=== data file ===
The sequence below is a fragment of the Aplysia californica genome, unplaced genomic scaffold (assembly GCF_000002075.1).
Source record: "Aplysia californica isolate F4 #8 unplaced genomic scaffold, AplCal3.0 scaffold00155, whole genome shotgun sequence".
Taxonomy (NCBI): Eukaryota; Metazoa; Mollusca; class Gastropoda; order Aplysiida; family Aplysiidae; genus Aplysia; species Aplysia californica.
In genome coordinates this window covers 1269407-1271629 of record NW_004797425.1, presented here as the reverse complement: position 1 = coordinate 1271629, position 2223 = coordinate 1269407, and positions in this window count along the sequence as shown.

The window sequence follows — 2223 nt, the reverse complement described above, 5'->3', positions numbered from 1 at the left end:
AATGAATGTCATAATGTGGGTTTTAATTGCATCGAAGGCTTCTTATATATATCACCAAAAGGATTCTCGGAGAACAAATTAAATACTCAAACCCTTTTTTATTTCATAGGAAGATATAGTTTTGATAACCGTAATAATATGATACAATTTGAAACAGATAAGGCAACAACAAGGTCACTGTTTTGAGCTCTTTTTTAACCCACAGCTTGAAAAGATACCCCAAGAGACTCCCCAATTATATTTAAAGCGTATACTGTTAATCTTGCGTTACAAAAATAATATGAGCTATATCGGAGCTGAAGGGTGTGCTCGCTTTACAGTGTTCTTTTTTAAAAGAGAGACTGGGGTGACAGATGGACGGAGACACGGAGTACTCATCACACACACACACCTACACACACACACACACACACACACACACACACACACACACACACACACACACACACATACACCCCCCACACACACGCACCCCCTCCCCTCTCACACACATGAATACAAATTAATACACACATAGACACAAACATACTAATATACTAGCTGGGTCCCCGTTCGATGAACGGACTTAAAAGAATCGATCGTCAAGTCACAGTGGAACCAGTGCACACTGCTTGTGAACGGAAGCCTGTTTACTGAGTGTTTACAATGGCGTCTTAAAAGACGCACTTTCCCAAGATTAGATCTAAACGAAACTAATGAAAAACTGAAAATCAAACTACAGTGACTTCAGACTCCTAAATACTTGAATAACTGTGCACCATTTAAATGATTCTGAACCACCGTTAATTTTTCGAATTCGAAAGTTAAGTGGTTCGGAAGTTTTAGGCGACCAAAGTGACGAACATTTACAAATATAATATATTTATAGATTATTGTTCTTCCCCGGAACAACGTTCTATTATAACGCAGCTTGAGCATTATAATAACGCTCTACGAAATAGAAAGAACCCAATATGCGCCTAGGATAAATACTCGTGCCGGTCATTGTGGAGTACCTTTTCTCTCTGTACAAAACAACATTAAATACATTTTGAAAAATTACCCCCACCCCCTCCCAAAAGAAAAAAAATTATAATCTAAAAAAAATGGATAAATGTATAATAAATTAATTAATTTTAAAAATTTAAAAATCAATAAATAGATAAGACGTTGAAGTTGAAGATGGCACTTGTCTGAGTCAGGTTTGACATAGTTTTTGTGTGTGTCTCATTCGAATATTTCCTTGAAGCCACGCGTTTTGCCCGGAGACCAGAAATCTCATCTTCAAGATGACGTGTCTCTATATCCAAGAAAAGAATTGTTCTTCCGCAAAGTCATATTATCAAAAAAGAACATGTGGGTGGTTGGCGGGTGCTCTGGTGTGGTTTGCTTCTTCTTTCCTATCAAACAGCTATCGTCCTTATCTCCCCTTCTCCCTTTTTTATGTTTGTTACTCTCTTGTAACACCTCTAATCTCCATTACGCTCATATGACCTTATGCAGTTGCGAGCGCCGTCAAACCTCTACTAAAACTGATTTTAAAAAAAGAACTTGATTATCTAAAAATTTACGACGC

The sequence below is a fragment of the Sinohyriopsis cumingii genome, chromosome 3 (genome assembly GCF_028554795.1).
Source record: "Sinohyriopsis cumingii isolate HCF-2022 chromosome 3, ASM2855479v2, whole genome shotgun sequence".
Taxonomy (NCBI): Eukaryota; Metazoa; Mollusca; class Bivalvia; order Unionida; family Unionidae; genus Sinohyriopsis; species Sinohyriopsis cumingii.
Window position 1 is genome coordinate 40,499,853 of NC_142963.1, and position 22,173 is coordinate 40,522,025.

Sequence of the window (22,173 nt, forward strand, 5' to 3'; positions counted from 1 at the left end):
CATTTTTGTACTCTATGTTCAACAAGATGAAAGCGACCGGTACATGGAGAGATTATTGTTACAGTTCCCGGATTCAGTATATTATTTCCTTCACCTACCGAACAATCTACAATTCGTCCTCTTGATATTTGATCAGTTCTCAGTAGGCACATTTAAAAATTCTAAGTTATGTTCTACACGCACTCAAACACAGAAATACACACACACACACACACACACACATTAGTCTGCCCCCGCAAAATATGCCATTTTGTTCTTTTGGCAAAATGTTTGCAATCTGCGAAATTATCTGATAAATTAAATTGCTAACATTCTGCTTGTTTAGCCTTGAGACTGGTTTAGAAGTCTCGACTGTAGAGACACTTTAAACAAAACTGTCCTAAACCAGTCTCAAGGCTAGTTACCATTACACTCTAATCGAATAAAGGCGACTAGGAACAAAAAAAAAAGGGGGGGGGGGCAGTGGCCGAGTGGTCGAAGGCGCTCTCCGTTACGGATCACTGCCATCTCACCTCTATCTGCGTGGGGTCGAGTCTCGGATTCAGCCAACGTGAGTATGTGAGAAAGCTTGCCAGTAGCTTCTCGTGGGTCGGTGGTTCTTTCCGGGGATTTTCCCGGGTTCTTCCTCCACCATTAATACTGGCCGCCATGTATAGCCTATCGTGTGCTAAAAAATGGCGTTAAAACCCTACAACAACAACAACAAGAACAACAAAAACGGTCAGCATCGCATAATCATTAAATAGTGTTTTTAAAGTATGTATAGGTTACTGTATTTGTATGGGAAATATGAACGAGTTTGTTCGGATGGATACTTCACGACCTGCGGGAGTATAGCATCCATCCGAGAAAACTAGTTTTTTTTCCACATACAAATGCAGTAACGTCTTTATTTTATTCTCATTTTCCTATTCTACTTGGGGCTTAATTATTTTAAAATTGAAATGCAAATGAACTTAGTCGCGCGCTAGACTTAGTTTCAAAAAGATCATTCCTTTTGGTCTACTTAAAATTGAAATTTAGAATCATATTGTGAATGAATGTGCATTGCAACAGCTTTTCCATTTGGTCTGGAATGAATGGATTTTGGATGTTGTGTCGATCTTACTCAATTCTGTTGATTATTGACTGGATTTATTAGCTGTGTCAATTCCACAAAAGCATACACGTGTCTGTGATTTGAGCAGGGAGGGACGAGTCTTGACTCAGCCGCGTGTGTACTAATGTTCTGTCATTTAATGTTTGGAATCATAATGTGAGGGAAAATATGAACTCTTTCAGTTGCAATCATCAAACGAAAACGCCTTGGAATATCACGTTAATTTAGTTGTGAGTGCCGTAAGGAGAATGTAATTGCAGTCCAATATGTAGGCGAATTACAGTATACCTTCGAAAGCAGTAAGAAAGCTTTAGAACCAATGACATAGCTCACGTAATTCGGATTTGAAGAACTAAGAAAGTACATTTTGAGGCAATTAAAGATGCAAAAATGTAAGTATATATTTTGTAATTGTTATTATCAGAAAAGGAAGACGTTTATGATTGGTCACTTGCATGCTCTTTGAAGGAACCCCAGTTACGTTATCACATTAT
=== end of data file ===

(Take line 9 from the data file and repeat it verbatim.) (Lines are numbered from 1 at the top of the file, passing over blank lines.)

Taxonomy (NCBI): Eukaryota; Metazoa; Mollusca; class Bivalvia; order Unionida; family Unionidae; genus Sinohyriopsis; species Sinohyriopsis cumingii.